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amandaHoly Spirit, you breathe upon what is fragile. You kindle a flame of living charity and love that remains within us, still alive under the ashes. And through you, even the fears and the nights of our heart can become the dawn of a new life. (Brother Roger of Taizé)

Good morning, My name is Amanda Higby and I have been coming to St. Philip’s for 8 years now. I sang in the choir for 5 years, and I am currently serving as an acolyte, as well as participating in the SPY program.

I started here at St. Philip’s in 5th grade after switching from St. Albans Episcopal Church. I do not remember a whole lot about St. Albans, but I do remember the day I started Sunday school at St. Philip’s. I walked into the classroom, not knowing what to expect and nervous about making new friends. I looked around the room at everyone, and they gave me a blank stare for a moment until the teacher greeted me warmly with open arms and offered me cookies. I knew I would like it here. Immediately, this little blonde girl asked me if I wanted to sit down next to her and pointed to an empty chair. I sat down and we instantly started talking and giggling. April Huckleberry is now as close to me as a sister would be. Long-lasting friendships are not the only thing that St. Philip’s has given to me.

I journeyed to England and France on the J2A, Journey To Adulthood, pilgrimage during the summer of 2012. The knowledge that I attained throughout my trip was overwhelming. After spending time in England, touring several cathedrals including St. Paul’s, Canterbury Cathedral, and Salisbury Cathedral, we traveled to France and spent 5 days in Taizé.

If you do not know about the Taizé Community, it is a monastery in the south of France where 100 brothers from over 30 different countries dedicate their time living in the spirit of kindness, simplicity and serving God. Thousands of youth and adults from around the world visit Taizé to experience the prayers, music, and meditation. When my group arrived at Taizé, we had no idea what to expect, luckily, we were open to anything.

The first thing we got to do was attend the evening service. We all sat together in the back of the Sanctuary and listened, soaking in the breathtaking beauty and awe. There were 3 services a day and during each service, there was a period of silence which lasted for about 10-12 minutes. At first, the silence seemed to last forever  and it was very uncomfortable! But after attending a few services, the silent period went by very quickly and I even wished it could have been longer.

Hundreds of people of all ages were there with us sitting in the Sanctuary on the floor, and even though we did not know one another,  somehow we were all connected. The beauty of the Taizé services is that they are completely in French, and although none of us were fluent in the language, we still understood what was going on. Throughout the day, all of us were split into separate study groups of kids our own age. I was put in a group with 6 Germans and my proctor was from Spain. Everyone in the group spoke English during our Bible study, and in our downtime they taught me songs in German. Because I told them I lived in the desert, they taught me a song called “My Little Green Cactus.” They had lots of questions as they had never actually seen a real cactus before.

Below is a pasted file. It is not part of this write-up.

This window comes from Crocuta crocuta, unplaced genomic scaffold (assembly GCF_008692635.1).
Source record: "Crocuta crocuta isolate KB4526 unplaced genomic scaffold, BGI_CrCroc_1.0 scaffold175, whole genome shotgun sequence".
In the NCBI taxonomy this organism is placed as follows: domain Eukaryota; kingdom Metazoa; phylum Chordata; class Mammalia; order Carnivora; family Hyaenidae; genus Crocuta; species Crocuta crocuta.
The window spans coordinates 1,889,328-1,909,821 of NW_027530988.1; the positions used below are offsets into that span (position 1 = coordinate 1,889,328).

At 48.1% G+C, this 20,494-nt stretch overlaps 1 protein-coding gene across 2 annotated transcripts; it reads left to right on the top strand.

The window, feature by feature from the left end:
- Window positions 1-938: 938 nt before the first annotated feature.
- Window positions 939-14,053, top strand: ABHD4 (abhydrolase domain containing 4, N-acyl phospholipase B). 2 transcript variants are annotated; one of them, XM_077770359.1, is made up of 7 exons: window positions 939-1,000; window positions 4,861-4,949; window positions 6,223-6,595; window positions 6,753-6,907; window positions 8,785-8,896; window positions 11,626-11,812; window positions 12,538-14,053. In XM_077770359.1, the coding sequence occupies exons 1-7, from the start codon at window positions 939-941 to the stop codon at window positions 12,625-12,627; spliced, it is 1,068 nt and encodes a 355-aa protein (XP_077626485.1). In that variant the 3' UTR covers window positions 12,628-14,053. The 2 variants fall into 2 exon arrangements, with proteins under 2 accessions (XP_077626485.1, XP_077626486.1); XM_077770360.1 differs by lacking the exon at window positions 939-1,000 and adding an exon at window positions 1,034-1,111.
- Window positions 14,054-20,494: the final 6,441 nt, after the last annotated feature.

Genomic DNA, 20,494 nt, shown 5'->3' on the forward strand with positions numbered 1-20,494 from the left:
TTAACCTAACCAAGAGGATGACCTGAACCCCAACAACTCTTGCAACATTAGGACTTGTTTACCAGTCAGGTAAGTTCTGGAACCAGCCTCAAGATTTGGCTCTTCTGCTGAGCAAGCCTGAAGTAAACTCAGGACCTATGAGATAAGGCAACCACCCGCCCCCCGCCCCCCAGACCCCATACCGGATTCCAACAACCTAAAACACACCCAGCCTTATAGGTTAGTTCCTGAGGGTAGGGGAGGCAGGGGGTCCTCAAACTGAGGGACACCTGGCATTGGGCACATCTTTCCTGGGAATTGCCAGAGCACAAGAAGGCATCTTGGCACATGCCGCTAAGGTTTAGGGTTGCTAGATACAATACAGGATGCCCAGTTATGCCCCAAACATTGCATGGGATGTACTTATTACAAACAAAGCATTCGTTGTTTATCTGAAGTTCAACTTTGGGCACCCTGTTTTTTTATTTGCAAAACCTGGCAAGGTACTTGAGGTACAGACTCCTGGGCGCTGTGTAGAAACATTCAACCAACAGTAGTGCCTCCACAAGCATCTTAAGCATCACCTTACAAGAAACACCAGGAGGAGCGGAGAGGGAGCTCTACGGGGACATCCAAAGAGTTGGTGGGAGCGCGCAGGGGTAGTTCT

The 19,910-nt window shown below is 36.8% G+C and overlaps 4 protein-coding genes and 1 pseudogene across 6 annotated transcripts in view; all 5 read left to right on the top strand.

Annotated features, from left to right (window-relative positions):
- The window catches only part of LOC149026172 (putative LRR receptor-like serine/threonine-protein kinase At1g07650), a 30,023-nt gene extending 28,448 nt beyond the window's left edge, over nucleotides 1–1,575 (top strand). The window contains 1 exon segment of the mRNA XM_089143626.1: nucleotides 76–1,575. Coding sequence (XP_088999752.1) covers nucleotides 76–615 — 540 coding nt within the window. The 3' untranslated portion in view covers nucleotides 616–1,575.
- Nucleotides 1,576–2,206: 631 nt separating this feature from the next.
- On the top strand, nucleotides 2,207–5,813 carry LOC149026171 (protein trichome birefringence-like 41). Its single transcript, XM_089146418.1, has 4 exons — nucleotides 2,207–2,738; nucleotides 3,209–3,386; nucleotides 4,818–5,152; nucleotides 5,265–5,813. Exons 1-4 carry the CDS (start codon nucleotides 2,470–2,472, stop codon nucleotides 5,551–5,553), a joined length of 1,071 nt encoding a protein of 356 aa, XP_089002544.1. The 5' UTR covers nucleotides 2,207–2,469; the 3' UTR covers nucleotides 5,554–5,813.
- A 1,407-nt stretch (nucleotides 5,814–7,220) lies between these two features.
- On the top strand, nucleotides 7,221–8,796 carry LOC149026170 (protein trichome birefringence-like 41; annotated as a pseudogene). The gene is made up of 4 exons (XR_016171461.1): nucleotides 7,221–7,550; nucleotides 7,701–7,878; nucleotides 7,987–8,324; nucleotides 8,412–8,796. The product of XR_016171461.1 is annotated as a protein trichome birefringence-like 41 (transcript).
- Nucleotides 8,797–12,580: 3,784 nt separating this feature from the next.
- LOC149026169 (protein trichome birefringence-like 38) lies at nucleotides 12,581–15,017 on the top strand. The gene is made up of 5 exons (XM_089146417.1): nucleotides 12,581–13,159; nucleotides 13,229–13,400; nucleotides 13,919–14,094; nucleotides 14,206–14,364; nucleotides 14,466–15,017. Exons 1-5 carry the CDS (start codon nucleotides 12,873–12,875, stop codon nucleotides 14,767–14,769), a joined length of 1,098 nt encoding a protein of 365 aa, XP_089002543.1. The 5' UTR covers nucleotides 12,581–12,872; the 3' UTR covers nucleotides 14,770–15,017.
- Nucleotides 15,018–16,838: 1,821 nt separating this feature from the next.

Taizé worship includes the celebration of Holy Week every weekend.  On the friday night before we left, the Veneration of the Cross service took place. This service included bringing a large wooden cross and placing it on the floor in the middle of the Sanctuary. First, the brothers went up and knelt around the cross praying, after they got up and left, everyone was allowed to take their turn by getting on their knees and waiting to encircle the cross to pray. Only about 6 people at a time fit around it, we crawled on our knees in the candlelight and waited in silence except for the constant sounds of chanting. Many put their heads on the cross or touched it in some way to help them feel more of a connection. It was so moving that we were in tears, I think our leaders were too. I will never forget how at peace everybody looked in that moment in the candlelight, purely soaking up the presence of God.

I learned through reflection, worship, and solitude about the power of prayer, living life simply and about myself as an Episcopalian. The experience that I took away from Taizé filled me with knowledge, awareness, and beauty. I will forever carry these memories with me throughout my spiritual journey, along with the lessons that St. Philip’s has taught me.

Bless the lord, my soul and bless God’s holy name. Bless the lord my soul, who leads me into life. Amen.

—Amanda Higby
Presented as the sermon on
Youth Recognition Sunday, 18 May 2014

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